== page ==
Never Lose Hope · Aritz, Natxo and Kepa from Jon Aspuru on Vimeo.

Kepo Acero, Naxto Gonzalez and Aritz Aranburu have a good claim to being the world’s greatest surf explorers right now. The Three Basqueteers recently struck gold with an African righthander documented in the clip “A Dream To Share.” Their latest, Never Give Up Hope, seen above (spoiler alert) doesn’t end up so well, but still shows the dedication and desire needed to find a new, perfect wave. 

The Three Basqueteers – Aritz, Kepa and Naxto. Photo: Jon Aspuru

But where shall the intrepid trio head to next? We’ve taken a scan of Google Earth and come up with the following suggestions. Get tapping team.  

The Chagos Islands

Deep in the heart of the Indian Ocean, the Chagos Islands or archipelago lie between Africa and Indonesia, about 500 km due south of The Maldives, directly in the path of the same swell lines that roar through J-Bay, sweep into Indonesia and smash against Western Australia. It consists of seven atoll formations, including the largest atoll structure in the world, the Great Chagos bank with a total area of 13,000 km2. So what’s the catch? This is a British Indian Ocean Territory leased to the USA and operated as a joint UK-US naval support facility. The whole thing is out of bounds. 

Terra del Fuego

“There has been surfers in the area before,” Kepa Acero said in his clip about an exploratory trip in 2012, “but I was pretty sure no one had been this far south to this wave.” From checking Google Earth swell charts and local maps there was the possibility of incredible waves. I had to go.” Kepa did go, to the very southern tip of South America, documenting his solo travels all the way to the end of the Earth. Once there he discovered a perfect lefthander and the exhilaration of finding a new wave after months and months of planning, travel and setbacks. Surely there are more waves down there?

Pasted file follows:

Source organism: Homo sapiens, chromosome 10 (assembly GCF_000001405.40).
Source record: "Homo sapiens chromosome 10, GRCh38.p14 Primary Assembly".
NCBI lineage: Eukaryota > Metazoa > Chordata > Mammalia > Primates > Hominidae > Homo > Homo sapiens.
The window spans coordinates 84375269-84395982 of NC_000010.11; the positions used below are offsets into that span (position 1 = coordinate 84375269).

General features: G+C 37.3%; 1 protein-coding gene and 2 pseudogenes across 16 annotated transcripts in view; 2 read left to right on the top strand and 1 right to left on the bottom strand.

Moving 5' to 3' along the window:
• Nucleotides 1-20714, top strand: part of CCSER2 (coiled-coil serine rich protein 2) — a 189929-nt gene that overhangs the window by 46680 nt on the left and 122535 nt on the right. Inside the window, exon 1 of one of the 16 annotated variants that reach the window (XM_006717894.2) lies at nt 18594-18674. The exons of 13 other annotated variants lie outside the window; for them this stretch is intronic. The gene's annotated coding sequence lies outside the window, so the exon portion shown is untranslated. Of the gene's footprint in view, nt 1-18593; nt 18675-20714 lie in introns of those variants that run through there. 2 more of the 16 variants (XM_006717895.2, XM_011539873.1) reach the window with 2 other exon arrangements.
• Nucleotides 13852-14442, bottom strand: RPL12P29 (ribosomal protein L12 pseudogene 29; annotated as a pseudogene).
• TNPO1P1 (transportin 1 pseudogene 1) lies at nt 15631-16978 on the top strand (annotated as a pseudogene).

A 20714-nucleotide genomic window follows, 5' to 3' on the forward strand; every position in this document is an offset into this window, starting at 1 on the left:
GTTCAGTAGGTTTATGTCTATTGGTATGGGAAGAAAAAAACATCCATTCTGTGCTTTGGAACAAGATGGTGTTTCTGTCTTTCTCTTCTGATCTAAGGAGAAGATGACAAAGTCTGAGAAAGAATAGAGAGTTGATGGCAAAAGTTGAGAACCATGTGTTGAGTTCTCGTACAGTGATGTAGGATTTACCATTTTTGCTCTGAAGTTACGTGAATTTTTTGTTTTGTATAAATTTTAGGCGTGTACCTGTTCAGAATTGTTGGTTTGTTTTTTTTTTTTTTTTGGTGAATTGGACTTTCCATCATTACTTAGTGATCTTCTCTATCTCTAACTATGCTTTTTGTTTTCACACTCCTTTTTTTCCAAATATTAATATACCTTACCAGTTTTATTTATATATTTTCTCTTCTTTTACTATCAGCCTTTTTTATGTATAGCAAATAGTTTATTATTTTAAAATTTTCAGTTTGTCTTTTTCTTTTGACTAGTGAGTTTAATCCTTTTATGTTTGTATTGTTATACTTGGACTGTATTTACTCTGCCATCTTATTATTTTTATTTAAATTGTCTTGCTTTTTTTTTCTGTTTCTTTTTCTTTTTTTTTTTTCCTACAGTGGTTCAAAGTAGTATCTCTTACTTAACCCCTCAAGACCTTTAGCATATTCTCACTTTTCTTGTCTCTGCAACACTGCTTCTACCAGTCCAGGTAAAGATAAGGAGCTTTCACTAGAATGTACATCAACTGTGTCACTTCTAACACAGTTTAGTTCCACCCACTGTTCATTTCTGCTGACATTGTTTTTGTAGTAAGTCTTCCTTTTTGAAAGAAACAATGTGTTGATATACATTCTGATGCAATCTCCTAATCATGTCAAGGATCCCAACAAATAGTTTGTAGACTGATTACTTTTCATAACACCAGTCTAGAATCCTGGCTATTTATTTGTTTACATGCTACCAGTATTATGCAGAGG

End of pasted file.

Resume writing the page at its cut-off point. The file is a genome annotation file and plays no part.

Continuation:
South Sumatra

With Indonesia being such a surfing hotspot, you’d think that finding undiscovered waves would be impossible. However it is worth remembering that waves are still being discovered on Bali, a relatively tiny island that housed intrepid surfers since the early ’70s. Thus when you look at Southern Sumatra, which has 1000 odd miles of coastline before the Mentawai Islands start screening the coast, you get a glimpse of the potential. The coastline is often inaccessible by road and might just have the most untapped source of incredible waves in the world. 

Orkney, Shetland and Faroe Islands 

The arrival of better wetsuits has led to a whole “cold water” movement, pushing the surfing world farther north to places both cold and remote. The Orkney, Shetland and Faroe Islands fit the bill, the islands that fan north out from the tip of Scotland out into the North Sea between Norway and Iceland. There is a small but diamond hard-core surfing community in these parts, but even they haven’t scoured every available nook and cranny, of which there are thousands, in the islands. The winds and weather make exploration difficult (though not on Google Earth) but with an abundance of swell and a mix of reef, rivermouths and beaches, perfect waves await. As do the ice cream headaches. 

Faroe Islands where the back-drops fall out of the pages of a fantasy novel.


Similar to the above, just a little colder, rawer, bigger and featuring big fuck off bears. With over 34,000 miles of rugged coastline, snow covered mountains, fiords, violent weather patterns and 30 feet tidal changes, this is not an easy place to go exploring for surf, but only a tiny fraction of the wave potential has been touched. Most of the waves are found in the huge swathe of the Gulf of Alaska and in the Aleutian Islands that sweep out in a straight dotted line towards Russia. A mission in 2014 featuring surfers Alex